# Derivation of the centrifugal and coriolis force

I was wondering how easily these two pseudo-forces can be derived mathematically in order to exhibit a clear physical meaning.

How would you proceed?

Okay, here is my (hopefully rigorous) demonstration of the origin of these forces here, from first principles. I've tried to be pretty clear what's happening with the maths. Bear with me, it's a bit lengthy!

### Angular velocity vector

Let us start with the principal equation defining angular velocity in three dimensions,

$$\dot{\mathbf{r}} = \mathbf{\omega} \times \mathbf{r}\; .$$

(This can be derived roughly by considering a centripetal force acting on a particle. Note that this equation applies symmetrically in inertial and rotating reference frames.)

Notice that we can in fact generalise this statement in terms of $r$ for an arbitrary vector $a$ that is known to be fixed in the rotating body.

### Transformation between inertial and rotating frames

Now consider a vector $a$, which we can write in Cartesian coordinates (fixed within the body) as

$$\mathbf{a} = a_x \mathbf{\hat i} + a_y \mathbf{\hat j} + a_z \mathbf{\hat k}\; .$$

In Newtonian mechanics, scalar quantities must be invariant for any given choice of frame, so we can say

$$\left.\frac{\mathrm da_x}{\mathrm dt}\right|_I = \left.\frac{\mathrm da_x}{\mathrm dt}\right|_R$$

where $I$ indicates the value is for the inertial frame, and $R$ that the value is for the rotating frame. Equivalent statements apply for $a_y$ and $a_z$, of course. Hence, any transformation of $a$ between frames must be due to changes in the unit vectors of the basis.

Now by the product rule,

\begin{align}\left.\frac{\mathrm d\mathbf{a}}{\mathrm dt}\right|_I &= \frac{\mathrm d}{\mathrm dt} \left( a_x \mathbf{\hat i} + a_y \mathbf{\hat j} + a_z \mathbf{\hat k} \right) \\& = \left( \frac{\mathrm da_x}{\mathrm dt} \mathbf{\hat i} + \frac{\mathrm da_y}{\mathrm dt} \mathbf{\hat j} + \frac{\mathrm da_z}{\mathrm dt} \mathbf{\hat k} \right) + \left( a_x \frac{\mathrm d\mathbf{\hat i}}{\mathrm dt} + a_y \frac{\mathrm d\mathbf{\hat j}}{\mathrm dt} + a_z \frac{\mathrm d\mathbf{\hat k}}{\mathrm dt} \right) .\end{align}

Using the previous equation for angular velocity, we then have

\begin{align}\left.\frac{\mathrm d\mathbf{a}}{\mathrm dt}\right|_I &= \left( \frac{\mathrm da_x}{\mathrm dt} \mathbf{\hat i} + \frac{\mathrm da_y}{\mathrm dt} \mathbf{\hat j} + \frac{\mathrm da_z}{\mathrm dt} \mathbf{\hat k} \right) + \left( a_x \mathbf{\omega} \times \mathbf{\hat i} + a_y \mathbf{\omega} \times \mathbf{\hat j} + a_z \mathbf{\omega} \times \mathbf{\hat k} \right) \\&= \left.\frac{\mathrm d\mathrm{a}}{\mathrm dt}\right|_R + \mathbf{\omega} \times \mathbf{a} \;.\end{align}

Now consider a position vector on the surface of a rotating body. We can write

$$\mathbf{v}_I = \left.\frac{\mathrm d\mathbf{r}}{\mathrm dt}\right|_I = \left.\frac{\mathrm d\mathbf{r}}{\mathbf dt}\right|_R + \mathbf{\omega} \times \mathbf{r} ,$$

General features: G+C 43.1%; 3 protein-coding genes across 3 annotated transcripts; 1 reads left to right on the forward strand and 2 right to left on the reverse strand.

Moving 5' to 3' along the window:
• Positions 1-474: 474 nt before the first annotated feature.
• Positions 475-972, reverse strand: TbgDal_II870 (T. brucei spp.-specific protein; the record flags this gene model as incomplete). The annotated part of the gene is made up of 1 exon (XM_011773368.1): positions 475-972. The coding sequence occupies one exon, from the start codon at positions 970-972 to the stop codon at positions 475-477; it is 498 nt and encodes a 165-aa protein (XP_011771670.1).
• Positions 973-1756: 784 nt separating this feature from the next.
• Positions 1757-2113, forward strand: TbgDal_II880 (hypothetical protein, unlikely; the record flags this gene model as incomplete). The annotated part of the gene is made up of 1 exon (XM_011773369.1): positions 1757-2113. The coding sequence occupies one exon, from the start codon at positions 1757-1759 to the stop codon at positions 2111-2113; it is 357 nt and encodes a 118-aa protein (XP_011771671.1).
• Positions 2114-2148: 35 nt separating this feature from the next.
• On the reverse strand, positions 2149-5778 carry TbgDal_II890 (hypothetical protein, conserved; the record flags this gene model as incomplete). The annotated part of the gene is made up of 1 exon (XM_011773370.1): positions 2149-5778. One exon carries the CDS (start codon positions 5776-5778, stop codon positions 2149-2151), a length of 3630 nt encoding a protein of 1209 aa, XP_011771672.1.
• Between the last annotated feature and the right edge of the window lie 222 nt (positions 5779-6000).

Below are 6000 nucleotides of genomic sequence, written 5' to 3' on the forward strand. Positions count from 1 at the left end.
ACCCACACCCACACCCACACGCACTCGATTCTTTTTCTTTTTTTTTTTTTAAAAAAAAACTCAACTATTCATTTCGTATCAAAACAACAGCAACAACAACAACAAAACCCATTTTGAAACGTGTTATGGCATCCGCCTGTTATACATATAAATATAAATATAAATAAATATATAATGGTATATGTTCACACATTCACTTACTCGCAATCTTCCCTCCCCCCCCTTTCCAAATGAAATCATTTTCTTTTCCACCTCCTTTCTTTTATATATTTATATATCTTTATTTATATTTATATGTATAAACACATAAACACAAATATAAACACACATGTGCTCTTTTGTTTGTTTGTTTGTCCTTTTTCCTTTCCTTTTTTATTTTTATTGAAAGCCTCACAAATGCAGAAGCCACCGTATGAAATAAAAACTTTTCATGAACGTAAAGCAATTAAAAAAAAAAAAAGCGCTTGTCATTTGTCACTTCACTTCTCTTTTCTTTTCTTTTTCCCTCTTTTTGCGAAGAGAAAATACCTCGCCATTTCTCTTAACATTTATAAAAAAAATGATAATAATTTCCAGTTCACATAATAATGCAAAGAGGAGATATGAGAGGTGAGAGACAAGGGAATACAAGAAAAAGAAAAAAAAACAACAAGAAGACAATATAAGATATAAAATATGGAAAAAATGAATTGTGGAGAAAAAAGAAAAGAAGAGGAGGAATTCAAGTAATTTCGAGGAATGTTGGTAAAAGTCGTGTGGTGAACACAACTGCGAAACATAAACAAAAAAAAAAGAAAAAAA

and similarly for $\mathbf{a} = \mathbf{v}_I$,

\begin{align}\left.\frac{\mathrm d^2\mathbf{r}}{\mathrm dt^2}\right|_I &= \left( \left.\frac{\mathrm d}{\mathrm dt}\right|_R + \mathrm{\omega} \times \right)^2 \mathbf{r} \\&= \left.\frac{\mathrm d^2\mathbf{r}}{\mathrm dt^2}\right|_R + 2\mathbf{\omega} \times \left.\frac{\mathrm d\mathbf{r}}{\mathrm dt}\right|_R + \mathbf{\omega} \times (\mathbf{\omega} \times \mathbf{r}) \;.\end{align}

### Forces on body in rotating frame

Now consider a force acting on an object at position $\mathbf{r}$ (for example, gravity). Newton's third law states

$$\mathbf{F} = m \left.\frac{\mathrm d^2\mathbf{r}}{\mathrm dt^2}\right|_I .$$

And so substituting this into the previous equation for $\left.\frac{\mathrm d^2\mathbf{r}}{\mathrm dt^2}\right|_I$ and rearranging we get

\begin{align}\mathbf{F}_\textrm{net} &= m \left.\frac{\mathrm d^2\mathbf{r}}{\mathrm dt^2}\right|_R \\&= \mathbf{F} - 2m \mathbf{\omega} \times \mathbf{v}_R - m \mathbf{\omega} \times (\mathbf{\omega} \times \mathbf{r})\\ &= \mathbf{F} - 2m \mathbf{\omega} \times \mathbf{v}_R + m \mathbf{\omega}^2 \mathbf{r}.\end{align}

And here we have it. The second term on the right is the Coriolis force, and the third term is the centrifugal force (clearly pointing away from the centre of rotation). Any interpretation of the Coriolis and centrifugal forces then follow naturally from this single important equation.

• +1 nice derivation ;-) You put a plus sign instead of an equals in your formula for $\vec{v}_I = d\vec{r}/dt$, and I think you're missing an exponent of 2 on the operator $\left.d/dt\right|_R+\vec\omega\times$ in the next equation. Nov 9, 2010 at 2:26
• @Noldorin: In the expression for $\vec{a} = a_x \vec{i} + a_y \vec{j} + a_z \vec{k}$ you meant $\vec{a} = a_x \hat{i} + a_y \hat{j} + a_z \hat{k}$, right? Nov 9, 2010 at 6:48
• @Robert: What's the difference ? Nov 9, 2010 at 11:29
• @Robert: Not really. In Britain, we represent the unit vectors for the Cartesian system simply as i, j, and k vectors, no hats. (Or equivalently; x, y, and z vector, with hats.) Nov 9, 2010 at 13:46
• @Noldorin: Interesting, I didn't know the unit vector notation was country-dependent. (I've always preferred the $\hat{x},\hat{y},\hat{z}$ way myself, though... i, j, and k seem like an odd choice of letters) Nov 9, 2010 at 17:05